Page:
And yet he was on par with what the other Giants shortstops did last year. Between Tejada, Cabrera, Crawford and Mike Fontenot, San Francisco shortstops batted .209, with seven home runs and a measly 46 runs scored.

    This season, the Giants have veterans Fontenot and Ryan Theriot to provide depth at the middle infield positions. It’s likely that Fontenot and Theriot will battle for the primary backup infielder, but it’s possible that they can come off the bench and start if Crawford is struggling.

    As of now, however, as long as Crawford can show any signs of modest offensive production, he’ll be etched as the Opening Day starter at short. This would provide tremendous amount of consistency to the lineup, which last season suffered stability at several positions in the field and the batting order. Hopefully Crawford can provide that constancy in 2012.

No More World Series Hangover

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    With a clubhouse as loose and full of charismatic and oddball personalities as the Giants have, it wasn’t surprising to suggest that part of the reason they failed last season was because of their collective World Series hangover from 2010.

    It's not that they were caught up in partying or were not serious about playing baseball in 2011. Rather, the team simply could not parlay their postseason success from their championship run into a longstanding dominant regular season.

    It just goes to show how magic can carry a team in October. And it is an example of how difficult it can be to make it to the playoffs at all, let alone repeat as World Series champions.

    Interestingly, according to the Press Democrat, the Giants have a history of World Series hangovers.

    That said, the fact that the clubhouse is so seemingly carefree and harmonious made it appear that the team was more casual than it actually was. The team was hit hard by the injury bug, as two of its best hitters—Buster Posey and Freddie Sanchez—each missed over 100 games due to physical ailments.

    The Giants' closer, Brian Wilson, was injured for much of the seasons, too, and several contributors form the 2010 championship run saw time on the disabled list last year (Cody Ross, Pablo Sandoval, Barry Zito, Nate Schierholtz, Andres Torres and Jonathan Sanchez, to name a few).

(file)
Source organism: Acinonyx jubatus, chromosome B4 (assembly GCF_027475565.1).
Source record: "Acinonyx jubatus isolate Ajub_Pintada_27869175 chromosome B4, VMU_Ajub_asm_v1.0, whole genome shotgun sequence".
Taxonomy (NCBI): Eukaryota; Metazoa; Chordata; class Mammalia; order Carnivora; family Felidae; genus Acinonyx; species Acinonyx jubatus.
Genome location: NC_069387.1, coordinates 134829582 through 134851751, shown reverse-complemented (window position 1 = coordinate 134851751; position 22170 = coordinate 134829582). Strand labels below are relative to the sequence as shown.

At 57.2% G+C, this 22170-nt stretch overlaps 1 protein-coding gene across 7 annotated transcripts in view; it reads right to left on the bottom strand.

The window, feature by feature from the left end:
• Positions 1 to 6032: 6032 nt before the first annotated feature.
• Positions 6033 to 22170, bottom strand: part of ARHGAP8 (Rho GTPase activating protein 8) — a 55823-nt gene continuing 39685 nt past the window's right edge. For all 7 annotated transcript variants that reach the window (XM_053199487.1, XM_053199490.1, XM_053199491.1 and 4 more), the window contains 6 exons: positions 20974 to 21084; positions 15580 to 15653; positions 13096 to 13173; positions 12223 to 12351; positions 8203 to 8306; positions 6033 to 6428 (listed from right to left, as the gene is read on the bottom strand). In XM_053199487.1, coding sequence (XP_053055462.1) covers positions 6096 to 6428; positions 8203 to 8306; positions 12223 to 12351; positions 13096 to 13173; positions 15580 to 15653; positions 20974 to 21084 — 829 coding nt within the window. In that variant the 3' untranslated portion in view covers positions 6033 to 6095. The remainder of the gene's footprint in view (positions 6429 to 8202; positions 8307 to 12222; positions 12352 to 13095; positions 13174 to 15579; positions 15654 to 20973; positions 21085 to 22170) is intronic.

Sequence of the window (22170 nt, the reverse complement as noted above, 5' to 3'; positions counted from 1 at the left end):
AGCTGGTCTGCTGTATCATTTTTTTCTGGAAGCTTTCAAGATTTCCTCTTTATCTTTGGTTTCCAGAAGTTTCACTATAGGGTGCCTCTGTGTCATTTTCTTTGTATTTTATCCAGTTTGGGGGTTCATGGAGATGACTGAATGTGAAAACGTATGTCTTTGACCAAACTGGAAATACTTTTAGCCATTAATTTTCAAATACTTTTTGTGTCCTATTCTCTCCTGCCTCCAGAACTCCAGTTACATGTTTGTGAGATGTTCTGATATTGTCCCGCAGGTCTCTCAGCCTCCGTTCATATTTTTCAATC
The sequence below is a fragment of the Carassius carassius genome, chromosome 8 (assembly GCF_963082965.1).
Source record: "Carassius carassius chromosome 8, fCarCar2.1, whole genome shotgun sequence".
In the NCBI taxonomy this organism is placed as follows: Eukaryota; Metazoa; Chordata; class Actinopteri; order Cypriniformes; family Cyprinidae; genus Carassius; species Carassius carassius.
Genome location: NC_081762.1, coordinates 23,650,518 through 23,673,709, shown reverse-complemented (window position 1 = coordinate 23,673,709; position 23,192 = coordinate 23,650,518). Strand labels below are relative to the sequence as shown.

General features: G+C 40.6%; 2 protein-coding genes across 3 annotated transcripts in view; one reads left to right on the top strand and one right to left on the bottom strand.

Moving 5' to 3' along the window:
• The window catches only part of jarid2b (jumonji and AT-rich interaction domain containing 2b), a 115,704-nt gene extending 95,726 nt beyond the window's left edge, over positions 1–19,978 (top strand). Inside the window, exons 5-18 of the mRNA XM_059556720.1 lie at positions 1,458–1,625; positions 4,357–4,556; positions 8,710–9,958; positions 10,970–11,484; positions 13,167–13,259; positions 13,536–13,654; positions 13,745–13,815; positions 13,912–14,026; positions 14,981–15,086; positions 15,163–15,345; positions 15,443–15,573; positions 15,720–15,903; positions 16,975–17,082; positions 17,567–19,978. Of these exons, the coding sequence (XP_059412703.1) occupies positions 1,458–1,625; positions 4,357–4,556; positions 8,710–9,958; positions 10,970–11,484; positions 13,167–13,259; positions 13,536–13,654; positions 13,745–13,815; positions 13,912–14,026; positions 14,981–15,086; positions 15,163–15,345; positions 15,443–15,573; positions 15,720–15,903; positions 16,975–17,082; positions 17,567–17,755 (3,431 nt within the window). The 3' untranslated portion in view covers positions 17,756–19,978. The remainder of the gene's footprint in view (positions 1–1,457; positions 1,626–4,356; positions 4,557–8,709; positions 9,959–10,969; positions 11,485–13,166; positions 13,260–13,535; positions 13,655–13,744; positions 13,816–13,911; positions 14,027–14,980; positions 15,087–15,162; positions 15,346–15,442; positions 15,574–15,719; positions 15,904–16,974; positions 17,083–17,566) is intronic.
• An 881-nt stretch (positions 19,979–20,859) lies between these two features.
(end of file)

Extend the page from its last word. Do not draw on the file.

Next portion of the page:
More importantly was the matter-of-fact decline of some of their aging veterans, both offensively and defensively. Ross and Pat Burrell could not to match their surprising performances from the previous season, and the team simply did not meet the levels it had attained when it skipped through the World Series.

    Additionally, the losses of Juan Uribe and Edgar Renteria to free agency meant the team had to create new chemistry, and that just did not happen. The offense was putrid all around, and the organization was unable pull enough strings to get them back into the playoff picture.  

    The 2012 season brings a brand-new growth of hope. With healthy bodies and a clean slate—not to mention the MLB’s decision to expand postseason—the Giants will excel again, and attempt to dominate the National League with their dynamic pitching and stellar defense. The only question will be whether the team can add enough punch to a league-worst offense, one that averaged a tick above 3.5 runs per game.

    An improvement will be a certainty, as the presence of Posey and Sanchez in the lineup can push the team to a couple more wins. The questions will be whether they can catch the defending division champions, the Arizona Diamondbacks, who also improved their roster this past offseason.

    All the answers about health and projected 2012 performances will come to light in Giants spring training. Until Opening Day arrives, San Francisco can simply enjoy the renewed sense of optimism for a return to the postseason and beyond.

    Follow me on Twitter: @nathanieljue